Cameron Kelsall: Opera Philadelphia announced its 2020-2021 season this morning, and the line-up offers something for everyone. There’s Puccini and Verdi for the folks who prefer their music drama a little more traditional, Stravinsky and Hans Werner Henze for those whose taste runs a little more toward the outré. Jennifer Higdon returns with a world-premiere, and Philly’s own Bearded Ladies Cabaret returns once again to curate the Late Night Snacks series that blends classical music, performance art and everything in between. The roster of soloists includes Sondra Radvanovsky, Ana María Martínez, Quinn Kelsey, Sir Willard White and Lawrence Brownlee, among others — not too shabby a group, I’d say.
David Fox: It’s really an extraordinary mix, isn’t it? Over the last three seasons, it’s been interesting to see how Opera Philadelphia continues to explore how to best build a season — how many works, what blend of old and new, and especially how to shape the signature Festival O that kicks off the season. The first year was absolutely thrilling, but really almost too much. Years two and three seemed to be scaled down. What I notice about this season is what strikes me as a nearly ideal balance, including a level of star power that — let’s face it — is always part of opera’s great thrills. But there’s also a continued emphasis on innovation. Anyway, read on for more details!
Lawrence Brownlee in Recital With Michael Spyres (Sept. 16, Barnes Foundation)
Last month, the Houston Grand Opera faced a momentary crisis. After singing Fernand in the company premiere of Donizetti’s La Favorite, the bel canto tenor Lawrence Brownlee took ill and needed to be replaced. Fernands don’t exactly grow on trees, so the French specialist Michael Spyres was flown in from New York — where he was rehearsing for his Metropolitan Opera debut in La Damnation de Faust — for the second performances. Hopefully, the only drama surrounding a joint recital by these two virtuosic American musicians during Festival O20 will happen onstage! Both artists have taken part in some of the most memorable Opera Philadelphia events in recent seasons: Brownlee as soloist in the world premiere of Tyshawn Corey’s astonishing songspiel Cycles of My Being, and Spyres as a near-ideal Edgardo in the Festival O18 production of Lucia di Lammermoor. (C.K.)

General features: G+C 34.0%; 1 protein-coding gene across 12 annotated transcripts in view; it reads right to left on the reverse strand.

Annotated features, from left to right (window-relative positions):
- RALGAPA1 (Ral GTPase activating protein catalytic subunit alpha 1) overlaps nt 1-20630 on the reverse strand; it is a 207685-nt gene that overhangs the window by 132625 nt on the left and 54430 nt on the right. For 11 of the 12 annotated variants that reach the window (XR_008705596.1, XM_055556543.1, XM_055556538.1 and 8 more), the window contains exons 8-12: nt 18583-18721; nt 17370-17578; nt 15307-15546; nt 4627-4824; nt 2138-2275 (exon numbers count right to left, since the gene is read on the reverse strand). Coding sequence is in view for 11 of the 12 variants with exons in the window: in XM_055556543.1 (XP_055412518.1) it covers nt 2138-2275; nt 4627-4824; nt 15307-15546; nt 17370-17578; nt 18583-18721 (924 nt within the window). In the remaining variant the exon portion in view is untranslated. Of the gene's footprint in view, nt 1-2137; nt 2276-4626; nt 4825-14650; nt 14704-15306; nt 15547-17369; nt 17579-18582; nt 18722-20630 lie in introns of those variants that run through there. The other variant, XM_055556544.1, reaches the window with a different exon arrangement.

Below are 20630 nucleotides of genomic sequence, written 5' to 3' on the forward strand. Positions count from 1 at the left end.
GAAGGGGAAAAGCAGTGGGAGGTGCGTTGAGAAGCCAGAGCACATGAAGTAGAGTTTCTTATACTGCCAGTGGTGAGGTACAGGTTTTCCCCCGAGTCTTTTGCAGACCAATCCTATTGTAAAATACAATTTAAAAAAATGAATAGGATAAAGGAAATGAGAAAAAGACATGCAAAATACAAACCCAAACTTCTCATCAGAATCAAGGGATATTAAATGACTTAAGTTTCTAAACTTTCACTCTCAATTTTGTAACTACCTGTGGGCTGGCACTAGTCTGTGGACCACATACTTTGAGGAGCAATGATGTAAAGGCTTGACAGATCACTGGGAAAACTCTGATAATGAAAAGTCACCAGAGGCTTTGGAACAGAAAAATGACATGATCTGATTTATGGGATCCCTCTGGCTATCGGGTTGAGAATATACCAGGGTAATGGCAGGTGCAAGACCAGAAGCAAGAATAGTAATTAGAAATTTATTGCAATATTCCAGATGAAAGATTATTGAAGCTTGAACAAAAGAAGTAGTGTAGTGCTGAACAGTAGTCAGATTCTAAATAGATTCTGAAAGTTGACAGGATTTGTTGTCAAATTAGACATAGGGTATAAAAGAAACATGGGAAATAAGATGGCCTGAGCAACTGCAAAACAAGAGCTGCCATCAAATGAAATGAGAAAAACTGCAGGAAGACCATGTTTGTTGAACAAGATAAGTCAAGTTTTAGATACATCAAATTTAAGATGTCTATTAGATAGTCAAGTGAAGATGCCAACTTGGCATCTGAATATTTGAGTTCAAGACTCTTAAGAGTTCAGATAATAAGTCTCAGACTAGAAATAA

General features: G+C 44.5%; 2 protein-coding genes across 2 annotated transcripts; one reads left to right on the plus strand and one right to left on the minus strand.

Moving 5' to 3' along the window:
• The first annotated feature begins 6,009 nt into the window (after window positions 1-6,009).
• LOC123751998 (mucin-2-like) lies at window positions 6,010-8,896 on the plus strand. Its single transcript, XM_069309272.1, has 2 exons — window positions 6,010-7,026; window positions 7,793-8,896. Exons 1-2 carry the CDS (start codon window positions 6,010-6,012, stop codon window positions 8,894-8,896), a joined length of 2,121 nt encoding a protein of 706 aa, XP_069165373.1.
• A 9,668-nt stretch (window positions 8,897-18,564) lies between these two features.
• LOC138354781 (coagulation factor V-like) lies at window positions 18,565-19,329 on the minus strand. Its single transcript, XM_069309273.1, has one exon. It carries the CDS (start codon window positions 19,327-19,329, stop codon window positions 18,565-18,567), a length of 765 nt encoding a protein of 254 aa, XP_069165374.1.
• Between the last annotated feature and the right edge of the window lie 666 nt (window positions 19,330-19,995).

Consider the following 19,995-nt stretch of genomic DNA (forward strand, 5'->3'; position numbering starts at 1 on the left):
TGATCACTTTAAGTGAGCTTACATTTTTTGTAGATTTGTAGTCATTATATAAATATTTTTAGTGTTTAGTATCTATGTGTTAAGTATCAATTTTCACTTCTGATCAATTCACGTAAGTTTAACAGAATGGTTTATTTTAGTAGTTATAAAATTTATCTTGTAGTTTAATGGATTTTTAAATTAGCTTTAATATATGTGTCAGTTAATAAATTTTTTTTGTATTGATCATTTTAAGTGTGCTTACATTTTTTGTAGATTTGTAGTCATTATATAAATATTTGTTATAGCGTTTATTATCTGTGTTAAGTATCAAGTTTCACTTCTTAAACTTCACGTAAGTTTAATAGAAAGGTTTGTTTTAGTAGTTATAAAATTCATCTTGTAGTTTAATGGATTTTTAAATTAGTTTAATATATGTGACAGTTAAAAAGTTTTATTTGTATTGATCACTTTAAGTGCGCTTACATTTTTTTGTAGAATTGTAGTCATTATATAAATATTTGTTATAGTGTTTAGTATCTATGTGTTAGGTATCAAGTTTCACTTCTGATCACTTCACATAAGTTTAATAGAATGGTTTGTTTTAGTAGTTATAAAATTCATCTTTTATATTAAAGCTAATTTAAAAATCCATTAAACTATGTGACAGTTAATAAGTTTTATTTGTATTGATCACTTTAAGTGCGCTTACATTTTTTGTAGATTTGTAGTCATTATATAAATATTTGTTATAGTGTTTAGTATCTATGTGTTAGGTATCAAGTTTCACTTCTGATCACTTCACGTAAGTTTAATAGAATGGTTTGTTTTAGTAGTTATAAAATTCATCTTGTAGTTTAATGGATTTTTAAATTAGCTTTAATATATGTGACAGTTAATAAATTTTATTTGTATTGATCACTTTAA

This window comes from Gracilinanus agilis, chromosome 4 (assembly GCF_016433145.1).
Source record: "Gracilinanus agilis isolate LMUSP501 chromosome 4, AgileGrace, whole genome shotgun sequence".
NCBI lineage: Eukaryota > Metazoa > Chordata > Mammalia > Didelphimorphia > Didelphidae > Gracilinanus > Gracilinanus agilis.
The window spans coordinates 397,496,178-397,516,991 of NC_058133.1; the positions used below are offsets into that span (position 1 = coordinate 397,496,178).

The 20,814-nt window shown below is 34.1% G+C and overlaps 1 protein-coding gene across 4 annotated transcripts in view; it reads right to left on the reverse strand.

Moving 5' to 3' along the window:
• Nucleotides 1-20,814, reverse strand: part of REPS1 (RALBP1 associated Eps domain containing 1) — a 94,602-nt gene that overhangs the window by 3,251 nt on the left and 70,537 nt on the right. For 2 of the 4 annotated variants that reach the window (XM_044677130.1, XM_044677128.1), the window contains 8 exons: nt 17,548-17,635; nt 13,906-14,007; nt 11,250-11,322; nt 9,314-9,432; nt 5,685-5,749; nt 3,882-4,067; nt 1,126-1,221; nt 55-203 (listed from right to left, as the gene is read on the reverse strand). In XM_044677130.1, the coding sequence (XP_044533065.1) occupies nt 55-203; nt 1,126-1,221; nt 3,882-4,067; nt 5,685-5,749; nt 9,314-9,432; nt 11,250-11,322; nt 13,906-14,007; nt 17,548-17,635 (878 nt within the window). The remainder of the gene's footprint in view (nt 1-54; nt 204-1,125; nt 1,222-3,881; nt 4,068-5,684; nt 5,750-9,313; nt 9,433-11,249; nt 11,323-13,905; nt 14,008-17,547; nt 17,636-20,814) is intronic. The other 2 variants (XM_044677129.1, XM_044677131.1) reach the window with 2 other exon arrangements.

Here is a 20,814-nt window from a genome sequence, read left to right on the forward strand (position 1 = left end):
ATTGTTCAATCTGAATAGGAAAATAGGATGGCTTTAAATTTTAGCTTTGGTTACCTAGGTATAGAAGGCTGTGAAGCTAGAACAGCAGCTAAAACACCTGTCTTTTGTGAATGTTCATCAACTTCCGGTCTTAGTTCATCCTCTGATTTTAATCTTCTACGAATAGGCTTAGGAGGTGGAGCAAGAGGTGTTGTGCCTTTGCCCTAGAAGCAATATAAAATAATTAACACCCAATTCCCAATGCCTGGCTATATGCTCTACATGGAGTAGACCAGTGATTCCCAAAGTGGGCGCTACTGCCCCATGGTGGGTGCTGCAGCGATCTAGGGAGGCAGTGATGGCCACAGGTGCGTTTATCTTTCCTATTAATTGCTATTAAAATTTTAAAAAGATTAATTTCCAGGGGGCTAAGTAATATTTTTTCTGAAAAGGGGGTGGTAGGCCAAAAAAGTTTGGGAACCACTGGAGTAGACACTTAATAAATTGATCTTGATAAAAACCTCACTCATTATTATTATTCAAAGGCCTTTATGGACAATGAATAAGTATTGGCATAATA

Woman With Eyes Closed (Sept. 17-26, Perelman Theater)
This Festival O20 world premiere has distinctly local connections. The score is by Jennifer Higdon, the Pulitzer Prize–winning chair of composition at Curtis. The star is Meredith Arwady, a Curtis alumna with a rich, distinctive contralto voice. Higdon and librettist Jerre Dye were inspired by a curious story that roiled the art world: a 2012 heist that resulted in seven priceless paintings disappearing from the Kunsthal Museum in Rotterdam. (The opera takes its title from a Lucian Freud painting that was among the stolen.) As often happens, what came after the theft proved even more interesting and confounding than the act itself. After being disappointed by Cold Mountain, Higdon’s operatic debut — which felt like a meandering behemoth in its 2016 Opera Philadelphia premiere — I’m intrigued by the prospect of her delivering a more small-scale work. Over the past few festivals, the Kimmel Center’s Perelman Theater has proved a superb venue for chamber opera. (C.K.)
Macbeth (Sept. 18-27, Academy of Music)
Verdi’s first Shakespeare setting, from 1847, may not have the nuances of his last two (Otello and Falstaff), but it’s a thrilling work on its own. Also a hugely important work in the Maestro’s development, and indeed in the progression of Italian opera generally. Bel canto influences abound in the architectural structure of many individual numbers, as well as the kind of decorative vocal writing required — while at the same time, we can clearly hear the story-driven, less ornamental and more narrative style that will become the hallmark of Verdi’s middle-period operas. Most of all, it’s an extraordinarily exciting, impulsive work of its own, and one that puts great demands on two star performers. We should be in great hands here. One might say of Lady Macbeth that her music looks backward to Donizetti and forward to later Verdi, and Sondra Radvanovsky is at her considerable best in the music of both. What a coup to get her role debut here! Excellent Italian baritone Roberto Frontali, too! Bravi! (D.F.)